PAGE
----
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Are you sending dozens of emails to pitch your app, without any replies?

Have you launched your app, but it doesn’t look like the press care about it?

Don’t worry, it’s nothing to be ashamed of. It’s just a new part of the game that you still have to learn: how to get a reporter’s attention.

Reporters get blasted with dozens, if not hundreds, of emails every day. You have to make sure your email stands out from the crowd. In order to do that, there are seven critical mistakes that you need to avoid like the plague.

With that in mind, here are seven reasons why reporters might not be responding to your emails. Chances are, you’re making at least one of these mistakes.

1. Your subject line or heading doesn’t grab their attention

Your subject line is the first chance you get to grab the reporter’s attention and make him or her care about what you have to say. In the very title, the very subject line, of your email, you need to give them a reason to care.

Here’s a hint: subject lines like “PRESS RELEASE” or “Interview opportunity” are going to get deleted right off the bat.

If you want to have an absolutely stunning subject line, make sure you personalize it. You should also follow a framework that is a proven winning combination. We’ve even written recently about a subject line framework that tends to get a 77 percent open rate.

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2. Your story isn’t relevant to them

You’d be surprised at how many emails reporters get that simply aren’t relevant to them. Apple bloggers get pitched for Android apps, Google-centric reporters get news blurbs about the latest Apple TV game, and the list goes on and on.

The biggest tip I can give you about pitching your app to a group of reporters is to make sure it’s relevant to each and every one of them. If it isn’t relevant to that reporter, don’t bug them with it.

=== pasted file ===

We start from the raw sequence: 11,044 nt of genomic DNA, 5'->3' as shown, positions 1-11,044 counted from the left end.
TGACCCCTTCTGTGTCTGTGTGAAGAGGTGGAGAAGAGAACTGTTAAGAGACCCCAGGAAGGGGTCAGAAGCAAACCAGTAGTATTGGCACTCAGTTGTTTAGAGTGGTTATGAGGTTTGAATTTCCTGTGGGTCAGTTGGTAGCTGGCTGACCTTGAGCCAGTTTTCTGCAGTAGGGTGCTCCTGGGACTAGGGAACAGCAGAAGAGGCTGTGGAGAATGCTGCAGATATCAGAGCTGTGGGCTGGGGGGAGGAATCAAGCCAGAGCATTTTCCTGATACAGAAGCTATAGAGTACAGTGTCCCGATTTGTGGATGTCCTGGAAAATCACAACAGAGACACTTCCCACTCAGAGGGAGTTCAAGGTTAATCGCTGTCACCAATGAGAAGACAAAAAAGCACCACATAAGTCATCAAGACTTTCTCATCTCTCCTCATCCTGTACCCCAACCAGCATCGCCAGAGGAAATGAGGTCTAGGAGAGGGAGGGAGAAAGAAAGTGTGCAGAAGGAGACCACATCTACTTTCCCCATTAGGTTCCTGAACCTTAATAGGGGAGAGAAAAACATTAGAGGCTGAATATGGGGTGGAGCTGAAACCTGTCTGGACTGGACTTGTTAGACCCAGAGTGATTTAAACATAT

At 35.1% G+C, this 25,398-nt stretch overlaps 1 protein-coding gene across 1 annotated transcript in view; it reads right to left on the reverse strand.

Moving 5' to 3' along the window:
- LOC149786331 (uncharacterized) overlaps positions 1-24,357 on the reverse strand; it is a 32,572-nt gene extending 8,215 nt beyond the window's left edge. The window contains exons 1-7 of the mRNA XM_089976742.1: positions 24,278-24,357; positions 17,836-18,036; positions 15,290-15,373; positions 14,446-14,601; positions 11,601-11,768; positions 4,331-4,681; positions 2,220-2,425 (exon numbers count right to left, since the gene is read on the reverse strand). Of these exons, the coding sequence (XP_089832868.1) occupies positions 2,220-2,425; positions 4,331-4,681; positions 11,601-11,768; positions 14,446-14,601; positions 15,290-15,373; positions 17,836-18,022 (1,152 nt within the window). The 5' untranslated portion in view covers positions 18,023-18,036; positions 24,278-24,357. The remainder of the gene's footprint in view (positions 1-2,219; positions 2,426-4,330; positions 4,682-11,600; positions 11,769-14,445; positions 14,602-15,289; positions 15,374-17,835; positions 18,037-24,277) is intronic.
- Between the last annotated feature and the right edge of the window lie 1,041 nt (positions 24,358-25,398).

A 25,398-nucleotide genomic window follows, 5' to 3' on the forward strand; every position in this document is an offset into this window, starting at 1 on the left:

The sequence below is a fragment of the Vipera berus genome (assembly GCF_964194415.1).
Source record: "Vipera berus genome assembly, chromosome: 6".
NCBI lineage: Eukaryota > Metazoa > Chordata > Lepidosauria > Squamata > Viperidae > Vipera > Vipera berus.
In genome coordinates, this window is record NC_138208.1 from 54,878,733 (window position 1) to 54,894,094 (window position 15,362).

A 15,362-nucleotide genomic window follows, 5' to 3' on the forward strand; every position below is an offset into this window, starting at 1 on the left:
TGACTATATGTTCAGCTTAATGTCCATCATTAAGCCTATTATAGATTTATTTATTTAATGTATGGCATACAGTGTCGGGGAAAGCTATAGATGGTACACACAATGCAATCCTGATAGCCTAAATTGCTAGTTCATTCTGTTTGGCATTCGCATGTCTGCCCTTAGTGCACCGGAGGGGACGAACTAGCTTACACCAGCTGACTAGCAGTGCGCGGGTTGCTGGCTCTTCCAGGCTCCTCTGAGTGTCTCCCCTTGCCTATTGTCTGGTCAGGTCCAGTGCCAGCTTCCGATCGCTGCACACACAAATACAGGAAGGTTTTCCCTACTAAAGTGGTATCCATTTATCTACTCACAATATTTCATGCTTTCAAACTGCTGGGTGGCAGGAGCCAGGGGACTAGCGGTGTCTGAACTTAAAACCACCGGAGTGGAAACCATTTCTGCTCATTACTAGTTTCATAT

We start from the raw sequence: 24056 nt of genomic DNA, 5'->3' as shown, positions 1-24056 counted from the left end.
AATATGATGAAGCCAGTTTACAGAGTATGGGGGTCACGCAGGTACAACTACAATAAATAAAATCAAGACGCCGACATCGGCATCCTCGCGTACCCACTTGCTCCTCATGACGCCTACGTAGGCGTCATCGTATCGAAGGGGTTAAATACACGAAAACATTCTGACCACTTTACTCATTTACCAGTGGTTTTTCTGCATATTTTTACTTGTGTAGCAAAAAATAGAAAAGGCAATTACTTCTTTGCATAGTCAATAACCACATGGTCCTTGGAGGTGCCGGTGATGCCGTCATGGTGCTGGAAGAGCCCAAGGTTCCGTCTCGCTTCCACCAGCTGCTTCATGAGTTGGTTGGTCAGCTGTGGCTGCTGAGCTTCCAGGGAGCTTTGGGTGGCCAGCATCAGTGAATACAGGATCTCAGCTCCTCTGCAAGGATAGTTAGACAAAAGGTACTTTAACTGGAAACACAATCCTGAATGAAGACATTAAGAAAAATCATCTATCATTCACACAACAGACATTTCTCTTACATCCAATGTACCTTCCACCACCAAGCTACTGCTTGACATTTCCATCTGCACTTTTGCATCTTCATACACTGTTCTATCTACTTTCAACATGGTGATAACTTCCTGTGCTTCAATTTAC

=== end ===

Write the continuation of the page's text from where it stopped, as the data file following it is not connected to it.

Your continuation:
3. You’re making it too hard to find the info

Reporters want to know who, what, where, when, why, and how. They don’t want to hunt for that information, so put it right in their faces. Tell them who you are, what you’ve done, where you did it (i.e. the App Store), when, why, and how.

  • Don’t be afraid of bullet points, because reporters love ’em.

Just be careful you don’t overwhelm your email pitch with information, or it’ll be …

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4. TL;DR

If you don’t already know, tl;dr stands for too long, didn’t read. Remember, even though you have to give the reporter the who, what, where, when, why, and how, less is more.

Some of these reporters get hundreds of emails a day, and they have to wade through them while still getting writing done!

If you can’t wrap up your own product in a concise, interesting way in a sentence or two, the reporter won’t bother reading your email because they won’t be able to write about it in a concise and interesting way, either.

5. Your pitch strategy is overkill

If you’re trying too hard to get the reporter’s interest, he or she will probably delete your email straight out of the gate. The same thing will happen if you send the press release too often too soon.

Then, of course, there’s the buffoon who sends an email pitch, calls the reporter to tell them they sent it, leaves a voicemail, and then sends another email to let the reporter know that he just left a voicemail. It’s overkill.

Work smarter, not harder. Track your emails, so you know whether they’ve been opened. Before you send another email, be sure you check out our article about the tools we use for sending (and tracking) all of our email.

Once you know who’s opening your email, you know who to follow up with. Just give them time to actually digest what you’ve offered them before doing that.

6. You haven’t read what they write

If you don’t take a gander at what the reporter tends to write about, you’re not going to be able to craft a very good pitch for them. You’ll end up breaking the rule of relevance, and send an Android writer a pitch for an Apple app, just as an example.

In the app sphere, it’s equally important to pay attention to which reviewers are gamers, as another example, and which ones tend to focus on productivity and GTD apps.

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7. You just plain gave up

While you want to be mindful of avoiding overkill, that doesn’t mean to just give up altogether. Remember that it’s impossible for writers to cover every story they see and find interesting, so you have to keep pitching them with new angles and apps.

Remember, too, that not every story is right for the audience or for the particular news cycle, and try again when your app is more fitting to the time.

In summary

You can see there is a lot that you can possibly do wrong when it comes to pitching the press, and hopefully these mistakes will help you learn how to better get your app covered by your favorite reporter.

The biggest thing to remember is to make sure your story is relevant, not only to the blog or news outlet, but to the individual reporter/blogger, and that you pitch them in a clear, concise way that makes it easy for them to do their job: write about newsworthy topics like your app.

Jeff Butts